When the Courts Want to Implement an Illegal Takings Clause on Your Business Parking Lot

The lawsuit alleges that court personnel acted under the color of law to intimidate Mrs. Simonds by using the threat of criminal prosecution.

Business owner sues Pittsburgh police, judge after parking lot dispute

The Fifth Amendment of the United States Constitution includes a provision known as the Takings Clause, which states that “private property [shall not] be taken for public use, without just compensation.”

JUN 30, 2021 | REPUBLISHED BY LIT: JUL 2, 2021

A woman who says she was unlawfully detained after she called Pittsburgh police about a person illegally parked in a Greenfield lot that she owns filed a federal lawsuit on Wednesday alleging retaliation and excessive force.

Marsha Simonds, and her husband, Matthew, sued the City of Pittsburgh, as well as the individual officers who responded to the scene on Murray Avenue on Aug. 27, 2019. They included Adam Thimons, Francesco Rosato, Elizabeth Merkel and Donald Pasquerelli.

The lawsuit also names as defendants Magisterial District Judge James J. Hanley Jr. and an employee in his office, Christine Boyer, as well as Allegheny County.

A message sent to Pittsburgh police was not immediately returned. Angharad Stock, chief deputy district court administrator, said she could not comment on pending litigation.

The complaint alleges that Hanley and Boyer used their relationship with the Pittsburgh police to harass and intimidate the Simonds family “in a manner designed to punish them and suppress their Constitutional rights.”

According to Simonds, her family bought the parking lot in the 4700 block of Murray Avenue in 2016. From the beginning, she said, they ran into problems with people from Hanley’s office illegally parking there.

The county rents an office in a building on Murray Avenue for Hanley’s office, and the entrance to it encroaches on Simonds’ lot.

After years of civil court battles over the space, Simonds obtained an order on Aug. 22, 2019, that allowed Hanley’s office to rent two spaces there, but also giving Simonds permission to call police if anyone parked there illegally.

Five days after the order was issued, a city employee parked in a spot not designated for the magistrate. Simonds said she asked him to move, but he refused.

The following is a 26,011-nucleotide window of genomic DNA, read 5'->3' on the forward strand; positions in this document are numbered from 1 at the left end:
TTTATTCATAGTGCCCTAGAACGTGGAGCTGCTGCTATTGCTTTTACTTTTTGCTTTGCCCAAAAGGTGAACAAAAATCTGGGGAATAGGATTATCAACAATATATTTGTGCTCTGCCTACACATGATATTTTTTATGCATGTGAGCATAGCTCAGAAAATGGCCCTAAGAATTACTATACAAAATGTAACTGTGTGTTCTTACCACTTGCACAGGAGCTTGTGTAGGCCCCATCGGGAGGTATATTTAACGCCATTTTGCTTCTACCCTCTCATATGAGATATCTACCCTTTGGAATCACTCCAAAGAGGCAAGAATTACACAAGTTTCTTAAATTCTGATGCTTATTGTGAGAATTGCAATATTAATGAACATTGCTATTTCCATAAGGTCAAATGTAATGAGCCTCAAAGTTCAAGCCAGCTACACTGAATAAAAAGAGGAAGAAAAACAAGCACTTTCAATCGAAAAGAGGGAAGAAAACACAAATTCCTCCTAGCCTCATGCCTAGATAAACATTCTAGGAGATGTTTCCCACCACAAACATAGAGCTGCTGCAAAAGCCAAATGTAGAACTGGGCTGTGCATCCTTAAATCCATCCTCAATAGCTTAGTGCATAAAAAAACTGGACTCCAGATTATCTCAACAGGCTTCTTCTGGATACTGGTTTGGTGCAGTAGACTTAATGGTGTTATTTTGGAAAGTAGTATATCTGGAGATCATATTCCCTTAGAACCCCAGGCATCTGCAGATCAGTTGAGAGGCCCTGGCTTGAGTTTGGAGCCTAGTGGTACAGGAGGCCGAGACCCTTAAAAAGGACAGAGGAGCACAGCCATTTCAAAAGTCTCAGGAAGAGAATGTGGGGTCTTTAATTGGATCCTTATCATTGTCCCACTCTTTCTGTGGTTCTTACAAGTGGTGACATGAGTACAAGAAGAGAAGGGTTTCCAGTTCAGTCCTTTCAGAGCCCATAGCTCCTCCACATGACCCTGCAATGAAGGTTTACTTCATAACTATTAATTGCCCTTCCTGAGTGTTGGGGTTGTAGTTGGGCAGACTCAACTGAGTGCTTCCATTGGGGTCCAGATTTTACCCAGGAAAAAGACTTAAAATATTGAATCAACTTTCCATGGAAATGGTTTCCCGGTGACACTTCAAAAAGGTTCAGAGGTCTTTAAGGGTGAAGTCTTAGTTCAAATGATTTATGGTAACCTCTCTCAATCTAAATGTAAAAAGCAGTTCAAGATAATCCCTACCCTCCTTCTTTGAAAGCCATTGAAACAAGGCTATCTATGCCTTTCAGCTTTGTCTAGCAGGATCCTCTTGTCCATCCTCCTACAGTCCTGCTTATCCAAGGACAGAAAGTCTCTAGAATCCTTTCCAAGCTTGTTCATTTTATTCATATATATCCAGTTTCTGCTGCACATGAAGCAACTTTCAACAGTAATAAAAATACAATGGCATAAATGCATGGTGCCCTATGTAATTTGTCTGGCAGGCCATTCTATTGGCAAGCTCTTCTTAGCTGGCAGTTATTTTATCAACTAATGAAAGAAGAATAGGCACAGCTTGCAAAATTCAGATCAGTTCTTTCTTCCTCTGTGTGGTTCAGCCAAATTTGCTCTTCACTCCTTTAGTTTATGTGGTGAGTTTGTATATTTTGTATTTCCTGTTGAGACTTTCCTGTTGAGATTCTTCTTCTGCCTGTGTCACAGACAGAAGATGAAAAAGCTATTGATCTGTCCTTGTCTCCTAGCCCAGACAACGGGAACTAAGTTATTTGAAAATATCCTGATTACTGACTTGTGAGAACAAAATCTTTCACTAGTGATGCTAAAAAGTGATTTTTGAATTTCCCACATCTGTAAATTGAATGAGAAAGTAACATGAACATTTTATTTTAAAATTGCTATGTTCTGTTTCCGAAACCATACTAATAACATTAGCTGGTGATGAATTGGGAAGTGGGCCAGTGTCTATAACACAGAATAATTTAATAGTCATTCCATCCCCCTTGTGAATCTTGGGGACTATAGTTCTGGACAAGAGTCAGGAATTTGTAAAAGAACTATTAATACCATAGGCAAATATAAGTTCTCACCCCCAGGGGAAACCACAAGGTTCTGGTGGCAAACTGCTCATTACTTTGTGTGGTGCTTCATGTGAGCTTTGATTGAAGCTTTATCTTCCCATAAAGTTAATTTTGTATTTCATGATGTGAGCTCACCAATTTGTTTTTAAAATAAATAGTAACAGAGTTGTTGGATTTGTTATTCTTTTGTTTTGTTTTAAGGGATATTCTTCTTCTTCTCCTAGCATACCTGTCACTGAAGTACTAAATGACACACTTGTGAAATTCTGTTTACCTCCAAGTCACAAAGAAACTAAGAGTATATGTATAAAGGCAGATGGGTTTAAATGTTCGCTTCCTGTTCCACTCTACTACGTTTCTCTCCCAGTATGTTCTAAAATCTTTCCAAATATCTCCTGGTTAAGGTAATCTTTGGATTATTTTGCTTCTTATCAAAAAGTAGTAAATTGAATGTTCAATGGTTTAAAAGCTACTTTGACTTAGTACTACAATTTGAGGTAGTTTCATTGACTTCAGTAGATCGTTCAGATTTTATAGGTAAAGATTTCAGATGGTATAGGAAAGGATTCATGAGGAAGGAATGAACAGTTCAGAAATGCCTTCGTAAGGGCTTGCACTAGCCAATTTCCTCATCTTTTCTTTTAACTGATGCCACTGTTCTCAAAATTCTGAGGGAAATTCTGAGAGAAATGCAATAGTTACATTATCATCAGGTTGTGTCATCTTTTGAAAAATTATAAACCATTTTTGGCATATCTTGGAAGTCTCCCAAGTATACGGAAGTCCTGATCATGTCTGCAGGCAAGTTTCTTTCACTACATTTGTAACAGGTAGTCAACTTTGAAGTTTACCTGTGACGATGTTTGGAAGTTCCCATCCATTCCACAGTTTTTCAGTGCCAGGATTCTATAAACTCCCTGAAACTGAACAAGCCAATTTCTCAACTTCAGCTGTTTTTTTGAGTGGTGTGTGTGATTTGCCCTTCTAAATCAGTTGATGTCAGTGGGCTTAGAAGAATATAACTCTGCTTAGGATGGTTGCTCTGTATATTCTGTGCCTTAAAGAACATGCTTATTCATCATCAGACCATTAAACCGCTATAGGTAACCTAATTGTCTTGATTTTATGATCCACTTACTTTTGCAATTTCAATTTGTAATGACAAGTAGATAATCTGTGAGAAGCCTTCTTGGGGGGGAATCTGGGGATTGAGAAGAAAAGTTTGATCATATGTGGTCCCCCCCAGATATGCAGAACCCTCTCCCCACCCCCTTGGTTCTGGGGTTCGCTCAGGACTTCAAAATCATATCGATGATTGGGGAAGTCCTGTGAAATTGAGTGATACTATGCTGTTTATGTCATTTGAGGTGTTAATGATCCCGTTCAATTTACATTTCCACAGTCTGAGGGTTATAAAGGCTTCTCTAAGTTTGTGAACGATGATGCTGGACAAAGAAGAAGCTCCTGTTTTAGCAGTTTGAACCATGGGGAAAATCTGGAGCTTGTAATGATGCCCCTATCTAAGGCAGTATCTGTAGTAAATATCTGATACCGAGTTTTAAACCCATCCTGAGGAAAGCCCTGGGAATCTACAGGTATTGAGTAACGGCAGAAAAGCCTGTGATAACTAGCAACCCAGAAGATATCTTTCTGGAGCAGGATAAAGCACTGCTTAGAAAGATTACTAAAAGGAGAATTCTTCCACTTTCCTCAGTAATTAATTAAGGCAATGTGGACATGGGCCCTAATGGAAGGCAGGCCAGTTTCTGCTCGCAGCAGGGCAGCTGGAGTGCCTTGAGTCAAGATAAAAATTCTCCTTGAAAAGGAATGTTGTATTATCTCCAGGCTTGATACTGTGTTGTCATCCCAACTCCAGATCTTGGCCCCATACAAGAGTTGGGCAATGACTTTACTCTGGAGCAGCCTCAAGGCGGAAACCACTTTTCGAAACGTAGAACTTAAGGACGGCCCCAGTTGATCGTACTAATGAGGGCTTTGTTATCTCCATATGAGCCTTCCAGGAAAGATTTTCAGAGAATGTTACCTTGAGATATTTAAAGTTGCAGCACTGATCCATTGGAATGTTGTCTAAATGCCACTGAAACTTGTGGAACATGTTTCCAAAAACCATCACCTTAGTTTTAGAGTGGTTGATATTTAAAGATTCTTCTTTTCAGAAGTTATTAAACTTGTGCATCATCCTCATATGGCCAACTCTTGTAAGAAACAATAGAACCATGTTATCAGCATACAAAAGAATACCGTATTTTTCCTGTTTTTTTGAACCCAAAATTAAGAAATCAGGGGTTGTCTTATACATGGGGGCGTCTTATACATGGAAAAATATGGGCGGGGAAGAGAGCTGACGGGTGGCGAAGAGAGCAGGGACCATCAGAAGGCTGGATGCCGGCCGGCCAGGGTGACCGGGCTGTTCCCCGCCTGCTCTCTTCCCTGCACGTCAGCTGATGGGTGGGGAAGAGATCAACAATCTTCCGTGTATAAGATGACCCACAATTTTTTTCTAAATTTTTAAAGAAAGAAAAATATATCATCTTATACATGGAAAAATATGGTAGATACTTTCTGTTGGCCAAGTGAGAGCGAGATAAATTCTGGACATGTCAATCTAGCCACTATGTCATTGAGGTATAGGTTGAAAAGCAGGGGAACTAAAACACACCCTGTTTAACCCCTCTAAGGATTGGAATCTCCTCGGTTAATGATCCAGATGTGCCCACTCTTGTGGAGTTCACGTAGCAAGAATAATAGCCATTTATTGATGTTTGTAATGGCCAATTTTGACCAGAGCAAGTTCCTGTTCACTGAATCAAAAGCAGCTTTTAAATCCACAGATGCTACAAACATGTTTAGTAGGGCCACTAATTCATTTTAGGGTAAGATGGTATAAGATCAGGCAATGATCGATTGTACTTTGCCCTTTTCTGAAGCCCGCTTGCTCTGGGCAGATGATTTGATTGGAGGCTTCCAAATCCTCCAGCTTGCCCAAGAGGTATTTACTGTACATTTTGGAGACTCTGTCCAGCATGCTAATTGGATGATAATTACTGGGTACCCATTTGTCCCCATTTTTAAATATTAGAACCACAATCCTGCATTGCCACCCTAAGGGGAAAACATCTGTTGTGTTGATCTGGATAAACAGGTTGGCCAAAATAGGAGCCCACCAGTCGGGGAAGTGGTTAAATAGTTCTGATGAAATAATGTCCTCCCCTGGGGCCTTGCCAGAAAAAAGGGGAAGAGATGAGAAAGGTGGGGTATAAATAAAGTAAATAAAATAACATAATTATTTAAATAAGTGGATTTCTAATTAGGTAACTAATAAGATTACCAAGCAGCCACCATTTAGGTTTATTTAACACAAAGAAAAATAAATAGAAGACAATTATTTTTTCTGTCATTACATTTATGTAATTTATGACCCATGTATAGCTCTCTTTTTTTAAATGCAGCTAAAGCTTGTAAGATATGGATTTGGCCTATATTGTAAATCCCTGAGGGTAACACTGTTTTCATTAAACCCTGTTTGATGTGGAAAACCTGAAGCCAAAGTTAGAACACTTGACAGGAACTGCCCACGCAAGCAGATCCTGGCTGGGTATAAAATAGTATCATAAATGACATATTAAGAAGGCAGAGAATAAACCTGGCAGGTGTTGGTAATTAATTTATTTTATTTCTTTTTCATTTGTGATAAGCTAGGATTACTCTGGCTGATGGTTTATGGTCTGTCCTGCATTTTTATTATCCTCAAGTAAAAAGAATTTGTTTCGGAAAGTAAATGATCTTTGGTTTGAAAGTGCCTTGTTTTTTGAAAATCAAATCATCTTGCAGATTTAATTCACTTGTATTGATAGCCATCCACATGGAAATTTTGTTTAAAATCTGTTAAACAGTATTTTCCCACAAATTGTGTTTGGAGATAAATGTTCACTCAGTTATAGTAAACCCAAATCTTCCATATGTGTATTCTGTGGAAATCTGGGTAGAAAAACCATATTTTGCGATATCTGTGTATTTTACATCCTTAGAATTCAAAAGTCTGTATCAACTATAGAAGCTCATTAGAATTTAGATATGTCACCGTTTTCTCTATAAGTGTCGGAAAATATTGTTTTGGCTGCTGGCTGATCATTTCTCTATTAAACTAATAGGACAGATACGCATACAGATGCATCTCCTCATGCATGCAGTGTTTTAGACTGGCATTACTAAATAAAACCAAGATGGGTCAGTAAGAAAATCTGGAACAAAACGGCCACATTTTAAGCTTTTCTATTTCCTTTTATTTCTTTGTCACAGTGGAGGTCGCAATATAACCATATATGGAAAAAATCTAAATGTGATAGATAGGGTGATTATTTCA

She went into Hanley’s office with a copy of the court order, but said that Boyer immediately waved her off and yelled at her.

Both women called 911.

Simonds complained of the illegally parked car. Boyer said Simonds was yelling at her and wasn’t permitted to be there.

When Pittsburgh officers arrived, they forcefully handcuffed Simonds on the hood of her car, and then put her in a patrol car and held her there for several minutes.

Ultimately, she was released but charged with two counts of disorderly conduct. On June 7, the charges against Simonds were thrown out.

The lawsuit alleges that the defendants acted under the color of law “to intimidate Mrs. Simonds and her family by using the threat of criminal prosecution.” It also accuses Hanley of using his relationship as a magistrate judge to influence the police to arrest Simonds, and said Hanley personally approved the plan to cite Simonds even though he did not witness the incident in the lobby.

The federal suit also accuses Boyer of making false statements in her 911 call — including that Simonds was yelling at her and was still inside the lobby although video surveillance showed she had already left — “in order to cause Simonds to be arrested,” the lawsuit said.

In the lawsuit, Simonds said that Hanley’s family owed her mother $20,000 for a personal business matter, that was only paid after a lawsuit was threatened.

“The events which followed were designed to retaliate against the plaintiffs and their family,” the complaint said.

Other claims in the suit include conspiracy to obstruct justice, assault and battery, negligent infliction of emotional distress and malicious prosecution.

It also alleges a “custom and practice” of police misconduct against the city, accusing officers of “using untruthful information to substantiate or justify illegal police tactics to suppress the rights of Mrs. Simonds.”

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When the Courts Want to Implement an Illegal Takings Clause on Your Business Parking Lot
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